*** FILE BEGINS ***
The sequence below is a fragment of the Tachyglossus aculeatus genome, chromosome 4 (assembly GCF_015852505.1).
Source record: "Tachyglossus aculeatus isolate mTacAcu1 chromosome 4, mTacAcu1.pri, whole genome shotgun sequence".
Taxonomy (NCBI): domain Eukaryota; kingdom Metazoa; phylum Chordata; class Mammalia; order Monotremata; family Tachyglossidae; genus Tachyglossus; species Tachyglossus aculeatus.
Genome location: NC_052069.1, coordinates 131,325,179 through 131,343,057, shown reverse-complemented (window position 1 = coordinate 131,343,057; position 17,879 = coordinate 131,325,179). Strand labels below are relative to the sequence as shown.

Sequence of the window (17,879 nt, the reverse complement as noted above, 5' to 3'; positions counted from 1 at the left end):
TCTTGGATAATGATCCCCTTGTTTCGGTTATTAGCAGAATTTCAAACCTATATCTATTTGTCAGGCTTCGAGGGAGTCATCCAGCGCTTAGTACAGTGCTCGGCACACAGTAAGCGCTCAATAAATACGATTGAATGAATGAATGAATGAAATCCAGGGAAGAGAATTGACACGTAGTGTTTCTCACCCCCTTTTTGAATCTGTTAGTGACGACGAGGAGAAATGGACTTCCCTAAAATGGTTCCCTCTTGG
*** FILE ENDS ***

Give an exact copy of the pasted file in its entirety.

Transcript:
The sequence below is a fragment of the Tachyglossus aculeatus genome, chromosome 4 (assembly GCF_015852505.1).
Source record: "Tachyglossus aculeatus isolate mTacAcu1 chromosome 4, mTacAcu1.pri, whole genome shotgun sequence".
Taxonomy (NCBI): domain Eukaryota; kingdom Metazoa; phylum Chordata; class Mammalia; order Monotremata; family Tachyglossidae; genus Tachyglossus; species Tachyglossus aculeatus.
Genome location: NC_052069.1, coordinates 131,325,179 through 131,343,057, shown reverse-complemented (window position 1 = coordinate 131,343,057; position 17,879 = coordinate 131,325,179). Strand labels below are relative to the sequence as shown.

Sequence of the window (17,879 nt, the reverse complement as noted above, 5' to 3'; positions counted from 1 at the left end):
TCTTGGATAATGATCCCCTTGTTTCGGTTATTAGCAGAATTTCAAACCTATATCTATTTGTCAGGCTTCGAGGGAGTCATCCAGCGCTTAGTACAGTGCTCGGCACACAGTAAGCGCTCAATAAATACGATTGAATGAATGAATGAATGAAATCCAGGGAAGAGAATTGACACGTAGTGTTTCTCACCCCCTTTTTGAATCTGTTAGTGACGACGAGGAGAAATGGACTTCCCTAAAATGGTTCCCTCTTGG